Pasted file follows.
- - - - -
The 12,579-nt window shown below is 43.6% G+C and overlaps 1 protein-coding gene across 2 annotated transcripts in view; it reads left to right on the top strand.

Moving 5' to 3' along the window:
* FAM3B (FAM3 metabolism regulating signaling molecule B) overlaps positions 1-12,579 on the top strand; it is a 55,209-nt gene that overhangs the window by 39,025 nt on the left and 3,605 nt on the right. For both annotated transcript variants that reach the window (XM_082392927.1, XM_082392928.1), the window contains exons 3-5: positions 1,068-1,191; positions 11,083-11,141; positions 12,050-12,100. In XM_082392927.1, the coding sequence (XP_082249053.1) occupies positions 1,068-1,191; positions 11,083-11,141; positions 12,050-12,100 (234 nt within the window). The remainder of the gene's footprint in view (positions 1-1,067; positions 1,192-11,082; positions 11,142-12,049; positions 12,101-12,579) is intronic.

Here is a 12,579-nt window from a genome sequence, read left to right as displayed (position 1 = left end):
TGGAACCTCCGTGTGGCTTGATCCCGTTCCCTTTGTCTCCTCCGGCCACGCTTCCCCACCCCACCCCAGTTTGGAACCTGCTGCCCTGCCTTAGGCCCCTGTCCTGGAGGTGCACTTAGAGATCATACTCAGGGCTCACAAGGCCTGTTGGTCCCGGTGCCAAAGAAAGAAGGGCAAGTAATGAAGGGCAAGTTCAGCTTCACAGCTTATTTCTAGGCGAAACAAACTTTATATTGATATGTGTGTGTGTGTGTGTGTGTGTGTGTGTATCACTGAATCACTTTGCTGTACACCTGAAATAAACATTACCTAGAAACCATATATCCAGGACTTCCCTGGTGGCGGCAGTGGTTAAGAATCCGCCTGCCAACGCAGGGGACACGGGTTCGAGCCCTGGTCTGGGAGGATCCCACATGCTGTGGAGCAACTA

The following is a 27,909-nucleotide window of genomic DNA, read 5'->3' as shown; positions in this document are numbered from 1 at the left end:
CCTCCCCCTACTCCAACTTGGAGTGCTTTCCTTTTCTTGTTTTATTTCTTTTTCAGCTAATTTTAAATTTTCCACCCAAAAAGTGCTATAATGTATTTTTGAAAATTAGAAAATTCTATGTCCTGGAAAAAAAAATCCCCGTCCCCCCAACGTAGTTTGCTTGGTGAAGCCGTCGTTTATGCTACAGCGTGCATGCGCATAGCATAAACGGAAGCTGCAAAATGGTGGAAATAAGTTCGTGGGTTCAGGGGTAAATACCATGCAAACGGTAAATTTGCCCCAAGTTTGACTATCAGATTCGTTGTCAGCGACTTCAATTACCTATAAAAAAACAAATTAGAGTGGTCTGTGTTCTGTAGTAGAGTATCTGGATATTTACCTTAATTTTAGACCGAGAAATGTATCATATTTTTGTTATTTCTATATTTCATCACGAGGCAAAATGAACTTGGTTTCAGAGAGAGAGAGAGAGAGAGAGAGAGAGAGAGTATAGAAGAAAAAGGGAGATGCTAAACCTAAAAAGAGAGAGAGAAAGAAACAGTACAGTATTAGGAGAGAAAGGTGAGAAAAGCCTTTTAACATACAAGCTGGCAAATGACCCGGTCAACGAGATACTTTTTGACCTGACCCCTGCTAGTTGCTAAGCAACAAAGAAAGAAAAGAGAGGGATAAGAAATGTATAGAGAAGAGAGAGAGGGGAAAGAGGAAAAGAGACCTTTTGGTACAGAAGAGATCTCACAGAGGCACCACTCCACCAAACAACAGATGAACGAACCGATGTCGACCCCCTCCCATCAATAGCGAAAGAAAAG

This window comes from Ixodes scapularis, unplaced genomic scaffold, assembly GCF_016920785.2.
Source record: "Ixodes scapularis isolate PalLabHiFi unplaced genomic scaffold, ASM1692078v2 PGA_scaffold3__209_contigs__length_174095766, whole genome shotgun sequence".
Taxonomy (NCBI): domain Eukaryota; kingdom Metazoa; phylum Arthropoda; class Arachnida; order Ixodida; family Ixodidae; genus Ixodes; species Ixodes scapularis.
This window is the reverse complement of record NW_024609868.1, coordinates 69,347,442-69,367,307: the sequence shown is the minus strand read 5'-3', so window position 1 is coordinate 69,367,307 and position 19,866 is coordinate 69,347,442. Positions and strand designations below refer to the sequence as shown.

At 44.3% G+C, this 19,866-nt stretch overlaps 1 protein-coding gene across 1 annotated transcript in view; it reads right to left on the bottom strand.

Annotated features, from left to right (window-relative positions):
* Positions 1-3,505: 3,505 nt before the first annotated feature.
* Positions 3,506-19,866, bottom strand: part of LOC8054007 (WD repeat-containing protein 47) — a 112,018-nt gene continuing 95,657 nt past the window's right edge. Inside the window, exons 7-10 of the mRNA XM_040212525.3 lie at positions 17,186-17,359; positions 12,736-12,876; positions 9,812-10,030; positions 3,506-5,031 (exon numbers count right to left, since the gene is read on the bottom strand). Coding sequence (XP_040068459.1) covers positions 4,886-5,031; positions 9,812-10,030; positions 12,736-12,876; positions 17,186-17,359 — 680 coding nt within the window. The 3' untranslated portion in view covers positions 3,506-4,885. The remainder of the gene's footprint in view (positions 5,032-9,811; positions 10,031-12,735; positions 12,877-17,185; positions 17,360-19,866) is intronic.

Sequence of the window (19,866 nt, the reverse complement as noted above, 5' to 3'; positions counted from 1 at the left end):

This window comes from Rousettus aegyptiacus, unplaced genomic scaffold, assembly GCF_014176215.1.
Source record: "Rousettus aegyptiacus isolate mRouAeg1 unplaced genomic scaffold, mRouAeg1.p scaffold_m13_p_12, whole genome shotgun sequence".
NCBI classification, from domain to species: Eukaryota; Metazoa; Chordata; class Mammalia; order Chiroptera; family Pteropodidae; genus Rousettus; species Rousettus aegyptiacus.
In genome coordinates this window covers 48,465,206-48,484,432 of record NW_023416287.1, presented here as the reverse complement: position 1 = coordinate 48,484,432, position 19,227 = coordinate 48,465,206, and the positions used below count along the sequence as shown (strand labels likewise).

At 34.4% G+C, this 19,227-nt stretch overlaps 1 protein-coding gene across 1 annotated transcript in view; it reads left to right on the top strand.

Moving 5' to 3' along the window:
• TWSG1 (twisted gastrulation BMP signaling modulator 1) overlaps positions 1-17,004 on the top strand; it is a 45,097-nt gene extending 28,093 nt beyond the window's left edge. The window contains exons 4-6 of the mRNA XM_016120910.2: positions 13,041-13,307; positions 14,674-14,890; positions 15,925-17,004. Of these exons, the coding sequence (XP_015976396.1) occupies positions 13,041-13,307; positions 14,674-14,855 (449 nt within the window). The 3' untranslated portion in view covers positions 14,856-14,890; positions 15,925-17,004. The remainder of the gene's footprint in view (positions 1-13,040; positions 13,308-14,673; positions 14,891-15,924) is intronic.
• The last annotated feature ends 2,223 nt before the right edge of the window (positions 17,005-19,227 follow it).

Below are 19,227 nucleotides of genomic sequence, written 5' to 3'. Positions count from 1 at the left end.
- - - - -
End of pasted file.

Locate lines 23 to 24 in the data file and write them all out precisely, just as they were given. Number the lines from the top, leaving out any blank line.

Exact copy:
• TWSG1 (twisted gastrulation BMP signaling modulator 1) overlaps positions 1-17,004 on the top strand; it is a 45,097-nt gene extending 28,093 nt beyond the window's left edge. The window contains exons 4-6 of the mRNA XM_016120910.2: positions 13,041-13,307; positions 14,674-14,890; positions 15,925-17,004. Of these exons, the coding sequence (XP_015976396.1) occupies positions 13,041-13,307; positions 14,674-14,855 (449 nt within the window). The 3' untranslated portion in view covers positions 14,856-14,890; positions 15,925-17,004. The remainder of the gene's footprint in view (positions 1-13,040; positions 13,308-14,673; positions 14,891-15,924) is intronic.
• The last annotated feature ends 2,223 nt before the right edge of the window (positions 17,005-19,227 follow it).